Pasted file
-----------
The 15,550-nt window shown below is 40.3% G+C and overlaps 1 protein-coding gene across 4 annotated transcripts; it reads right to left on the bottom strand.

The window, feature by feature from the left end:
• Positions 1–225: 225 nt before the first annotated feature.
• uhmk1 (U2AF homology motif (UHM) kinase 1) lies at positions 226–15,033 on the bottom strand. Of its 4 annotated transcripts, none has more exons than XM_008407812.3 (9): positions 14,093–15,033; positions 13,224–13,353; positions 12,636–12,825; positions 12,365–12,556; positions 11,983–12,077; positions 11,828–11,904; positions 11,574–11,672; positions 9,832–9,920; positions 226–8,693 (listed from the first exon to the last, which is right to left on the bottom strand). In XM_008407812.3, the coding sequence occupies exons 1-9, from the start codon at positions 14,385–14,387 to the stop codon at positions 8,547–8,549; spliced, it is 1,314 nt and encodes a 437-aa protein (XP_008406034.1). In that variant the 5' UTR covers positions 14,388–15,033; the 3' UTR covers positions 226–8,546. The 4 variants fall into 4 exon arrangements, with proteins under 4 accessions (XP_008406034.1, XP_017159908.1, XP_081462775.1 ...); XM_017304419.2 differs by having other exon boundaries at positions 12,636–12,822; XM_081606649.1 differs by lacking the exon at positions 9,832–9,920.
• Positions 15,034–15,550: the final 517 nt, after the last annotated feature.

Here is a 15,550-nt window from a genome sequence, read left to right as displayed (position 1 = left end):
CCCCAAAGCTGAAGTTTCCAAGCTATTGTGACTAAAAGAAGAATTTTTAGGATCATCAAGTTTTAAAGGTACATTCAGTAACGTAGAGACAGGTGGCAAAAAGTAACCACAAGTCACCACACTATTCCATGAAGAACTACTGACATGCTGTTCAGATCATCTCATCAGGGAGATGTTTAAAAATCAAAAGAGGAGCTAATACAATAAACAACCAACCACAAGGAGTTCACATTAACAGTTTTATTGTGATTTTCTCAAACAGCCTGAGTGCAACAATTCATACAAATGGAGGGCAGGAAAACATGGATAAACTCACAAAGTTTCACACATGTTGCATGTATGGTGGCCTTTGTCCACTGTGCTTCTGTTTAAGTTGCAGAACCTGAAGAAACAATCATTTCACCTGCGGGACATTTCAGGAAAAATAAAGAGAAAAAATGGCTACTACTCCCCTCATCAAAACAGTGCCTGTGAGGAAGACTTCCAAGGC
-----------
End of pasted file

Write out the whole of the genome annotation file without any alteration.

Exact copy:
The 15,550-nt window shown below is 40.3% G+C and overlaps 1 protein-coding gene across 4 annotated transcripts; it reads right to left on the bottom strand.

The window, feature by feature from the left end:
• Positions 1–225: 225 nt before the first annotated feature.
• uhmk1 (U2AF homology motif (UHM) kinase 1) lies at positions 226–15,033 on the bottom strand. Of its 4 annotated transcripts, none has more exons than XM_008407812.3 (9): positions 14,093–15,033; positions 13,224–13,353; positions 12,636–12,825; positions 12,365–12,556; positions 11,983–12,077; positions 11,828–11,904; positions 11,574–11,672; positions 9,832–9,920; positions 226–8,693 (listed from the first exon to the last, which is right to left on the bottom strand). In XM_008407812.3, the coding sequence occupies exons 1-9, from the start codon at positions 14,385–14,387 to the stop codon at positions 8,547–8,549; spliced, it is 1,314 nt and encodes a 437-aa protein (XP_008406034.1). In that variant the 5' UTR covers positions 14,388–15,033; the 3' UTR covers positions 226–8,546. The 4 variants fall into 4 exon arrangements, with proteins under 4 accessions (XP_008406034.1, XP_017159908.1, XP_081462775.1 ...); XM_017304419.2 differs by having other exon boundaries at positions 12,636–12,822; XM_081606649.1 differs by lacking the exon at positions 9,832–9,920.
• Positions 15,034–15,550: the final 517 nt, after the last annotated feature.

Here is a 15,550-nt window from a genome sequence, read left to right as displayed (position 1 = left end):
CCCCAAAGCTGAAGTTTCCAAGCTATTGTGACTAAAAGAAGAATTTTTAGGATCATCAAGTTTTAAAGGTACATTCAGTAACGTAGAGACAGGTGGCAAAAAGTAACCACAAGTCACCACACTATTCCATGAAGAACTACTGACATGCTGTTCAGATCATCTCATCAGGGAGATGTTTAAAAATCAAAAGAGGAGCTAATACAATAAACAACCAACCACAAGGAGTTCACATTAACAGTTTTATTGTGATTTTCTCAAACAGCCTGAGTGCAACAATTCATACAAATGGAGGGCAGGAAAACATGGATAAACTCACAAAGTTTCACACATGTTGCATGTATGGTGGCCTTTGTCCACTGTGCTTCTGTTTAAGTTGCAGAACCTGAAGAAACAATCATTTCACCTGCGGGACATTTCAGGAAAAATAAAGAGAAAAAATGGCTACTACTCCCCTCATCAAAACAGTGCCTGTGAGGAAGACTTCCAAGGC